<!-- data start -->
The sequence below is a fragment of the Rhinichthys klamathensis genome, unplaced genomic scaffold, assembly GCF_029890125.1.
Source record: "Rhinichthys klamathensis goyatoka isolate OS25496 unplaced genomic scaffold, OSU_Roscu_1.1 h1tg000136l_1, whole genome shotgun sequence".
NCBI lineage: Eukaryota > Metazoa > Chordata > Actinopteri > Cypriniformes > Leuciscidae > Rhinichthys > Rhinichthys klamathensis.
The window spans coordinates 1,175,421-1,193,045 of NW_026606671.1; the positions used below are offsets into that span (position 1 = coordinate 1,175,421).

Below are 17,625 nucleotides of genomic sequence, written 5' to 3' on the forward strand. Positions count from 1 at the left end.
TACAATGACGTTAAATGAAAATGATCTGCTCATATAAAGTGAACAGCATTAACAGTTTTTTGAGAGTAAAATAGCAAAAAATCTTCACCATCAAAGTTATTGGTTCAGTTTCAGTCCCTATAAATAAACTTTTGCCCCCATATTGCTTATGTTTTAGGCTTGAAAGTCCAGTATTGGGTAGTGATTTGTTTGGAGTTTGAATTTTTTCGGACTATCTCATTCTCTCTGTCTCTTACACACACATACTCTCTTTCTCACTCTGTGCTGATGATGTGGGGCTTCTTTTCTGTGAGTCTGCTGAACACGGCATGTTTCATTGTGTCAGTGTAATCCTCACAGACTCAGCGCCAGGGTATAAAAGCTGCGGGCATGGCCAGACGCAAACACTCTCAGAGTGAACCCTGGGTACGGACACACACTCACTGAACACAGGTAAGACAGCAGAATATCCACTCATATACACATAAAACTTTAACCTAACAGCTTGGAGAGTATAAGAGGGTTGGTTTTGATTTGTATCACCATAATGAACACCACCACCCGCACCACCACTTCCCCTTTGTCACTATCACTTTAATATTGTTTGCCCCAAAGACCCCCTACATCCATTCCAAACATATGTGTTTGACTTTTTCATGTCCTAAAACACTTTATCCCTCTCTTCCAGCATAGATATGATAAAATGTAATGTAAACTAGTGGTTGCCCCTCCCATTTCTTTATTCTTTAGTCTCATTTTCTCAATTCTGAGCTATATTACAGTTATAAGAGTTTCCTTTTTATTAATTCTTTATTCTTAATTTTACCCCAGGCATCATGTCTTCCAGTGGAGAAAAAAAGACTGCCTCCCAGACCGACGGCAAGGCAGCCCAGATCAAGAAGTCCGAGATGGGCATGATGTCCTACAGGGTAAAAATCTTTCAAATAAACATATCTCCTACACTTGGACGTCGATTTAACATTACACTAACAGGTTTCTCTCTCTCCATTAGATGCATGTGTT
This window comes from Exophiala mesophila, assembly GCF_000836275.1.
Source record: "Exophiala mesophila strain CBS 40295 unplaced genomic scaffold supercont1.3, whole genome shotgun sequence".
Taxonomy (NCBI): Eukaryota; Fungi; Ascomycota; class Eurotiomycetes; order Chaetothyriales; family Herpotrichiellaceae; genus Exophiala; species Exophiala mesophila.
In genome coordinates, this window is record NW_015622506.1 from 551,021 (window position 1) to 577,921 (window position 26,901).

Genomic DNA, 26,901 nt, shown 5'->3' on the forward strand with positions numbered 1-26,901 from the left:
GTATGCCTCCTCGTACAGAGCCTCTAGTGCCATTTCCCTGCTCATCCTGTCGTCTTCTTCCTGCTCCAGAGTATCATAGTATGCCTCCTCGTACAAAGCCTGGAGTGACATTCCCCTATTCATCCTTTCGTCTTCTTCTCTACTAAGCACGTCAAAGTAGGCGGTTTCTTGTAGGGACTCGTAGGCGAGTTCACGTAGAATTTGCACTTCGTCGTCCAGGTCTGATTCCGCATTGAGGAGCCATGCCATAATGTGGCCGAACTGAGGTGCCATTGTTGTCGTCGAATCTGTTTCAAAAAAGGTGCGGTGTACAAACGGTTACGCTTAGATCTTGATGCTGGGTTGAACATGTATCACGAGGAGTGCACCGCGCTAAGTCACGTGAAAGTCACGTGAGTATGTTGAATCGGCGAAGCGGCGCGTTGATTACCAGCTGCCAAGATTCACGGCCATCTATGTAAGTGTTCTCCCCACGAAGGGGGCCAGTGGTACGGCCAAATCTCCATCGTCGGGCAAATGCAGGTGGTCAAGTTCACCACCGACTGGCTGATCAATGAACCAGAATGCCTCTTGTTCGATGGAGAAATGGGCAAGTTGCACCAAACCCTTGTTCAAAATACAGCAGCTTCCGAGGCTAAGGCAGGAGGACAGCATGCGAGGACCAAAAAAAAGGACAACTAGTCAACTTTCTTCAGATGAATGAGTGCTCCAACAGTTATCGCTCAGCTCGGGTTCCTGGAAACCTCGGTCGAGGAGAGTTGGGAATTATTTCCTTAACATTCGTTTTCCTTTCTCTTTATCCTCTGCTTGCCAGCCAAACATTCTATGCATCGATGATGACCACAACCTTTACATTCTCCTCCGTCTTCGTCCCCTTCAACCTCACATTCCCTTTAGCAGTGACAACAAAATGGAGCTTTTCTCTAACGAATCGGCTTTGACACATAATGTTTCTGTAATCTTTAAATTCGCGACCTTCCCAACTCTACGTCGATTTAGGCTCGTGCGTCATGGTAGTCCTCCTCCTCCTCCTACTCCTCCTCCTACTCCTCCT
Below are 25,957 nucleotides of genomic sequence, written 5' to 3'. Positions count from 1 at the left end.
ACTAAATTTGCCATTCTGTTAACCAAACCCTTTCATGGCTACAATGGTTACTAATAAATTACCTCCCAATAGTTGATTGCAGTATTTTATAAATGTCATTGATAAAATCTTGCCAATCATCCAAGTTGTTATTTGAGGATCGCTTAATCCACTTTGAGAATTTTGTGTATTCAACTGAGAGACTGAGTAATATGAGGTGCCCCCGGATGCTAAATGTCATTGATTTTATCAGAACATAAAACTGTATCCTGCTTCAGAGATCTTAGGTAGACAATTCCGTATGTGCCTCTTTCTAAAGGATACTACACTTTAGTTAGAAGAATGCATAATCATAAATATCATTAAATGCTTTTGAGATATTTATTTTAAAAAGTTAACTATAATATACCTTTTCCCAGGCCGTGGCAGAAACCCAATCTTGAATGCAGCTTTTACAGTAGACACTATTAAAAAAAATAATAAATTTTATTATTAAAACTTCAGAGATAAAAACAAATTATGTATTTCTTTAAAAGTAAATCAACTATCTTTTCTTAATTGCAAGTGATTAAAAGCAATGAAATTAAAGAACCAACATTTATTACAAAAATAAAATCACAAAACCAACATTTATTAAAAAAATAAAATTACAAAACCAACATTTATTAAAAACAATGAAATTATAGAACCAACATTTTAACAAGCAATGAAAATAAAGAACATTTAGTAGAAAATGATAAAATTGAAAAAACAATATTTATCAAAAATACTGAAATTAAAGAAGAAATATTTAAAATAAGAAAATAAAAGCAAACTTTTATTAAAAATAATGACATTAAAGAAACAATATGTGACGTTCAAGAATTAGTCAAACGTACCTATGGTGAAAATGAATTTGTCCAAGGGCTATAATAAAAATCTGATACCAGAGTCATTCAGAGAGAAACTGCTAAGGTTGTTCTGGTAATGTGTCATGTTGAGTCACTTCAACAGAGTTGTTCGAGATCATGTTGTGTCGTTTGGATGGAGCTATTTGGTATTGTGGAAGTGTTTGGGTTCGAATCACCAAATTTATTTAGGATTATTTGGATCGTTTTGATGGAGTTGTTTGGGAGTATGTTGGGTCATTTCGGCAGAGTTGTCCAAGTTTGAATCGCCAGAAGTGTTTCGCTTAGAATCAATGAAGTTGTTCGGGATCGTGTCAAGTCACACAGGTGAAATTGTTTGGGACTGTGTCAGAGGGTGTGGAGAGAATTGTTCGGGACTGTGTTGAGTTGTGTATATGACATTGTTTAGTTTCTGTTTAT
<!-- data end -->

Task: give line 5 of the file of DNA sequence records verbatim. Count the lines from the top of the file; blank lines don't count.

Below are 17,625 nucleotides of genomic sequence, written 5' to 3' on the forward strand. Positions count from 1 at the left end.